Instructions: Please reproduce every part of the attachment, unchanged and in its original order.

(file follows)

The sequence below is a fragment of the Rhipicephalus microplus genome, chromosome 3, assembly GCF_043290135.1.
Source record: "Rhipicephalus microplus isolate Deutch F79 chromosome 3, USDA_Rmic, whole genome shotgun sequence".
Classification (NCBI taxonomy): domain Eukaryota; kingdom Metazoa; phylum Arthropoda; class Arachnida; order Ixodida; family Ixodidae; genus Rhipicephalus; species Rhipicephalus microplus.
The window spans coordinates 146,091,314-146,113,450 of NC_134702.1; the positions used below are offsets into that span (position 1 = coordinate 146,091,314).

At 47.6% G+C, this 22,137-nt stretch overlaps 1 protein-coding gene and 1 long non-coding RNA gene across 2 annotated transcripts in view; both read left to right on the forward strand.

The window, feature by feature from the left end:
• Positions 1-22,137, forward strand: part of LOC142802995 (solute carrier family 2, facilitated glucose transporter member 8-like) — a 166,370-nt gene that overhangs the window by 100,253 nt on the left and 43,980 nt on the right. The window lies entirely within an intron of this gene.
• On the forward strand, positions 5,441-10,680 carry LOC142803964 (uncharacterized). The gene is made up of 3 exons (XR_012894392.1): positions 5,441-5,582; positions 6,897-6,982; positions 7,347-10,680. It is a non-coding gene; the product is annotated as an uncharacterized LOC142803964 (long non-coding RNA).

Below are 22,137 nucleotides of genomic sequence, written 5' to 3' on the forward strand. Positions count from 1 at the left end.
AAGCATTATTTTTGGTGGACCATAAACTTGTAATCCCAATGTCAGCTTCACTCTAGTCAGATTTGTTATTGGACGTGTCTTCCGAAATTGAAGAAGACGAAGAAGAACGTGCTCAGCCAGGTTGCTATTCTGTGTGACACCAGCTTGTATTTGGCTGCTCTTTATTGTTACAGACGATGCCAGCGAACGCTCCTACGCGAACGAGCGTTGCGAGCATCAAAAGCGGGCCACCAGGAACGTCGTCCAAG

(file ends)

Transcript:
The sequence below is a fragment of the Rhipicephalus microplus genome, chromosome 3, assembly GCF_043290135.1.
Source record: "Rhipicephalus microplus isolate Deutch F79 chromosome 3, USDA_Rmic, whole genome shotgun sequence".
Classification (NCBI taxonomy): domain Eukaryota; kingdom Metazoa; phylum Arthropoda; class Arachnida; order Ixodida; family Ixodidae; genus Rhipicephalus; species Rhipicephalus microplus.
The window spans coordinates 146,091,314-146,113,450 of NC_134702.1; the positions used below are offsets into that span (position 1 = coordinate 146,091,314).

At 47.6% G+C, this 22,137-nt stretch overlaps 1 protein-coding gene and 1 long non-coding RNA gene across 2 annotated transcripts in view; both read left to right on the forward strand.

The window, feature by feature from the left end:
• Positions 1-22,137, forward strand: part of LOC142802995 (solute carrier family 2, facilitated glucose transporter member 8-like) — a 166,370-nt gene that overhangs the window by 100,253 nt on the left and 43,980 nt on the right. The window lies entirely within an intron of this gene.
• On the forward strand, positions 5,441-10,680 carry LOC142803964 (uncharacterized). The gene is made up of 3 exons (XR_012894392.1): positions 5,441-5,582; positions 6,897-6,982; positions 7,347-10,680. It is a non-coding gene; the product is annotated as an uncharacterized LOC142803964 (long non-coding RNA).

Below are 22,137 nucleotides of genomic sequence, written 5' to 3' on the forward strand. Positions count from 1 at the left end.
AAGCATTATTTTTGGTGGACCATAAACTTGTAATCCCAATGTCAGCTTCACTCTAGTCAGATTTGTTATTGGACGTGTCTTCCGAAATTGAAGAAGACGAAGAAGAACGTGCTCAGCCAGGTTGCTATTCTGTGTGACACCAGCTTGTATTTGGCTGCTCTTTATTGTTACAGACGATGCCAGCGAACGCTCCTACGCGAACGAGCGTTGCGAGCATCAAAAGCGGGCCACCAGGAACGTCGTCCAAG